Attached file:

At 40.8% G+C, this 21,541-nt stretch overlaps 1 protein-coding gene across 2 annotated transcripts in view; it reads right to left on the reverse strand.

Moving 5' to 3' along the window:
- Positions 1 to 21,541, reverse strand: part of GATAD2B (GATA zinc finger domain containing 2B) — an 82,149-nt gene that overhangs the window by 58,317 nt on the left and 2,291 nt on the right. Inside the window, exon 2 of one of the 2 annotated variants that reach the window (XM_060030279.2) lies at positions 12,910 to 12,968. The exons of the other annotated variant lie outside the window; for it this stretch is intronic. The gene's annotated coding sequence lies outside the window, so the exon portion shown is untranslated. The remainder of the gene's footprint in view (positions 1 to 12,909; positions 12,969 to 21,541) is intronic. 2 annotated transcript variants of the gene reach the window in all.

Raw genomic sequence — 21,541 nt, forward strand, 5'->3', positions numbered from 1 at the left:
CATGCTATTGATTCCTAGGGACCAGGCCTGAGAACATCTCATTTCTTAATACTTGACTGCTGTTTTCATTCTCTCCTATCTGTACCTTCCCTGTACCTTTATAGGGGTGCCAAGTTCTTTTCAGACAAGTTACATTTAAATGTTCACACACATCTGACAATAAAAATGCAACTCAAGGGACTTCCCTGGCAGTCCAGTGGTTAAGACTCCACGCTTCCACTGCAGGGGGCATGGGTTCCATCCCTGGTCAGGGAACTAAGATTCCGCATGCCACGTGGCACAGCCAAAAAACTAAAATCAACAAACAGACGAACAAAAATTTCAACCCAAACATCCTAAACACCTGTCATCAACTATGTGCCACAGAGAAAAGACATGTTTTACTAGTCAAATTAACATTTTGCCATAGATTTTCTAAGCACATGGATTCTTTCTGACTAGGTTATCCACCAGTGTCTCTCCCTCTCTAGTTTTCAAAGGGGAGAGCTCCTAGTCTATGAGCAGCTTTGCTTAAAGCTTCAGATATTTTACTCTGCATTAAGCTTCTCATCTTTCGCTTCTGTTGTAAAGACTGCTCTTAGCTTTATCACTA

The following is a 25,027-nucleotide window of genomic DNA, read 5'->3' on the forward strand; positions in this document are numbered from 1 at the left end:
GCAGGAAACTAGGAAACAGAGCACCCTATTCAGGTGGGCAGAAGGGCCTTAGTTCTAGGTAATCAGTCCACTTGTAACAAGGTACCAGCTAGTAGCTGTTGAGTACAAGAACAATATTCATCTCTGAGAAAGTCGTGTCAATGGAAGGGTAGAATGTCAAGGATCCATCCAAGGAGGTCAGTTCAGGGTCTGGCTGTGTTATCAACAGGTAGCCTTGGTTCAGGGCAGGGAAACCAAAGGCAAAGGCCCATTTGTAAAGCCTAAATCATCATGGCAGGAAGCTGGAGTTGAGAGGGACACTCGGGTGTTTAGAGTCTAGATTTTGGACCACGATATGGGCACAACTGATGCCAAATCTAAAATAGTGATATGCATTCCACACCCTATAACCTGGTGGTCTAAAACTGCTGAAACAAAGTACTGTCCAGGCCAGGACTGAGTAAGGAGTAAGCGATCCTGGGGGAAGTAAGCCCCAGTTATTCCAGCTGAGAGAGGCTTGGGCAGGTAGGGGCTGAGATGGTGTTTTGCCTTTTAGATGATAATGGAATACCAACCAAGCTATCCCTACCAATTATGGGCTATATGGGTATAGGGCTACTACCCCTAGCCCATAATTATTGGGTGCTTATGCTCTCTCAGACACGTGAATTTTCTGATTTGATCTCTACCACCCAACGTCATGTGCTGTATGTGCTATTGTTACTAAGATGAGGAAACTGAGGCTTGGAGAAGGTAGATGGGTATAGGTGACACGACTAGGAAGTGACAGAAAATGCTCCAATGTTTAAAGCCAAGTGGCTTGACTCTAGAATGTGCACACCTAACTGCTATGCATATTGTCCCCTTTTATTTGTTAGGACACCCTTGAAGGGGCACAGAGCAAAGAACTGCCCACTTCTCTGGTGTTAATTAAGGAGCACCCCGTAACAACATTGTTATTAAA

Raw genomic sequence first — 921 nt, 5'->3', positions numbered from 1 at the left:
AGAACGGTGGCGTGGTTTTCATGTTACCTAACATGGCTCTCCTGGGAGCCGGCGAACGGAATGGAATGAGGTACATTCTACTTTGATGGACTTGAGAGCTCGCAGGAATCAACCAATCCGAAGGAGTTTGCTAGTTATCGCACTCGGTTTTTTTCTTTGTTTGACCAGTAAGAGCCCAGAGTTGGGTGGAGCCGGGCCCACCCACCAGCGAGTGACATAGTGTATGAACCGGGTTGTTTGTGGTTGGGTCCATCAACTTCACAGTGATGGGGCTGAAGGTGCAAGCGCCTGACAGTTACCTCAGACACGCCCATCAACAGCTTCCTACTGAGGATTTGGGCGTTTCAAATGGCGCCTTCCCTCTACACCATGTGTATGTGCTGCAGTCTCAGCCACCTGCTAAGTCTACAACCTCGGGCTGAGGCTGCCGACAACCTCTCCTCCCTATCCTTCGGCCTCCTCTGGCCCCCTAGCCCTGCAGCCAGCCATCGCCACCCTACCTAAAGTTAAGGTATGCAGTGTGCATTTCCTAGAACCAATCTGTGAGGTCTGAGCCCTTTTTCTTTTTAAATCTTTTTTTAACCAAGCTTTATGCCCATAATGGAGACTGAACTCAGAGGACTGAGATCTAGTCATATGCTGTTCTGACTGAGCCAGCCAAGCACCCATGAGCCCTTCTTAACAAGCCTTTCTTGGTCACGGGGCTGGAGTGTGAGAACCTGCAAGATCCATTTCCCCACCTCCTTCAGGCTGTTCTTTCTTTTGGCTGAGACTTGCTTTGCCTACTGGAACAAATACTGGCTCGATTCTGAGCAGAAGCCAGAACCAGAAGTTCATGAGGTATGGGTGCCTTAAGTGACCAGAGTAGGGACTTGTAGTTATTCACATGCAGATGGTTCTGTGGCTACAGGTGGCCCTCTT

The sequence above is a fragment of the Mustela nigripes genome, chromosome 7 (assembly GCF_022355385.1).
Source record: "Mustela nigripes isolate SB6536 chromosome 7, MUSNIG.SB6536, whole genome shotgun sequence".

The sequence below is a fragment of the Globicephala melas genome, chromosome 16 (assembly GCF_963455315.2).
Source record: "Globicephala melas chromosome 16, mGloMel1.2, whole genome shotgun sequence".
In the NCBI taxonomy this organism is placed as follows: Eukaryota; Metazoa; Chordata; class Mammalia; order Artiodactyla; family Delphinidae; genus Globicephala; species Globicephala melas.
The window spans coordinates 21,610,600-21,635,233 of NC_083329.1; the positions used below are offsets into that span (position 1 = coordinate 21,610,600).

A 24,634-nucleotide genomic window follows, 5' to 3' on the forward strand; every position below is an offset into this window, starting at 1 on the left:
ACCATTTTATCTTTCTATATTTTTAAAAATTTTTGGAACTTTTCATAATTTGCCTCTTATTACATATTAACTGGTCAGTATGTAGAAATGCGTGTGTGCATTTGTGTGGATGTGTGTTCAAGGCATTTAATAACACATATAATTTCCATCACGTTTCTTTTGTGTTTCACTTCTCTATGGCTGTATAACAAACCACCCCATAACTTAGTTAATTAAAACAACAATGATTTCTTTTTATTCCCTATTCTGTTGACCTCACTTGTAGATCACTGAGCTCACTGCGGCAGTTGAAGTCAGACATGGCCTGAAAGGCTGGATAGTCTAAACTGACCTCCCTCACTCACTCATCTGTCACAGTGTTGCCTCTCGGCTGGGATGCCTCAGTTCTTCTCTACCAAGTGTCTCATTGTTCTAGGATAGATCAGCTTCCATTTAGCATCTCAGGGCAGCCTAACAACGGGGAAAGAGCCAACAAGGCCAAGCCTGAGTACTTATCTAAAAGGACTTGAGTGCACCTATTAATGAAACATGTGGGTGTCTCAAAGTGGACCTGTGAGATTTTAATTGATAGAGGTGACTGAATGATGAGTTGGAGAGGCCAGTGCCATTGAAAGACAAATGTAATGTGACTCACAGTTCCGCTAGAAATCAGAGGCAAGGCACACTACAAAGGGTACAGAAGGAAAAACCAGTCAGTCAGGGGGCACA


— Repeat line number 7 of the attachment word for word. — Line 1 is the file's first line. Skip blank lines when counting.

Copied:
GCAGGAAACTAGGAAACAGAGCACCCTATTCAGGTGGGCAGAAGGGCCTTAGTTCTAGGTAATCAGTCCACTTGTAACAAGGTACCAGCTAGTAGCTGTTGAGTACAAGAACAATATTCATCTCTGAGAAAGTCGTGTCAATGGAAGGGTAGAATGTCAAGGATCCATCCAAGGAGGTCAGTTCAGGGTCTGGCTGTGTTATCAACAGGTAGCCTTGGTTCAGGGCAGGGAAACCAAAGGCAAAGGCCCATTTGTAAAGCCTAAATCATCATGGCAGGAAGCTGGAGTTGAGAGGGACACTCGGGTGTTTAGAGTCTAGATTTTGGACCACGATATGGGCACAACTGATGCCAAATCTAAAATAGTGATATGCATTCCACACCCTATAACCTGGTGGTCTAAAACTGCTGAAACAAAGTACTGTCCAGGCCAGGACTGAGTAAGGAGTAAGCGATCCTGGGGGAAGTAAGCCCCAGTTATTCCAGCTGAGAGAGGCTTGGGCAGGTAGGGGCTGAGATGGTGTTTTGCCTTTTAGATGATAATGGAATACCAACCAAGCTATCCCTACCAATTATGGGCTATATGGGTATAGGGCTACTACCCCTAGCCCATAATTATTGGGTGCTTATGCTCTCTCAGACACGTGAATTTTCTGATTTGATCTCTACCACCCAACGTCATGTGCTGTATGTGCTATTGTTACTAAGATGAGGAAACTGAGGCTTGGAGAAGGTAGATGGGTATAGGTGACACGACTAGGAAGTGACAGAAAATGCTCCAATGTTTAAAGCCAAGTGGCTTGACTCTAGAATGTGCACACCTAACTGCTATGCATATTGTCCCCTTTTATTTGTTAGGACACCCTTGAAGGGGCACAGAGCAAAGAACTGCCCACTTCTCTGGTGTTAATTAAGGAGCACCCCGTAACAACATTGTTATTAAA